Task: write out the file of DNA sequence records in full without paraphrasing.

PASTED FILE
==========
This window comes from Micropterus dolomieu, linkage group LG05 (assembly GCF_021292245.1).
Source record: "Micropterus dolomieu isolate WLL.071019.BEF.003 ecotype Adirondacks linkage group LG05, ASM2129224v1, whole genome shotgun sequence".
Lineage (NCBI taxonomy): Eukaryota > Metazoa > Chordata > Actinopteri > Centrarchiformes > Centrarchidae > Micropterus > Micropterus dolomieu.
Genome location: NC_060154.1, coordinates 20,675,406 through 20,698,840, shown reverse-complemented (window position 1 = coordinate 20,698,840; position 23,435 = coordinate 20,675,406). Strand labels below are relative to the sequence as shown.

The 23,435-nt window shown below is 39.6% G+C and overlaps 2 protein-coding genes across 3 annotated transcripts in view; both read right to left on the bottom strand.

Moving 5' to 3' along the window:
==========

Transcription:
This window comes from Micropterus dolomieu, linkage group LG05 (assembly GCF_021292245.1).
Source record: "Micropterus dolomieu isolate WLL.071019.BEF.003 ecotype Adirondacks linkage group LG05, ASM2129224v1, whole genome shotgun sequence".
Lineage (NCBI taxonomy): Eukaryota > Metazoa > Chordata > Actinopteri > Centrarchiformes > Centrarchidae > Micropterus > Micropterus dolomieu.
Genome location: NC_060154.1, coordinates 20,675,406 through 20,698,840, shown reverse-complemented (window position 1 = coordinate 20,698,840; position 23,435 = coordinate 20,675,406). Strand labels below are relative to the sequence as shown.

The 23,435-nt window shown below is 39.6% G+C and overlaps 2 protein-coding genes across 3 annotated transcripts in view; both read right to left on the bottom strand.

Moving 5' to 3' along the window: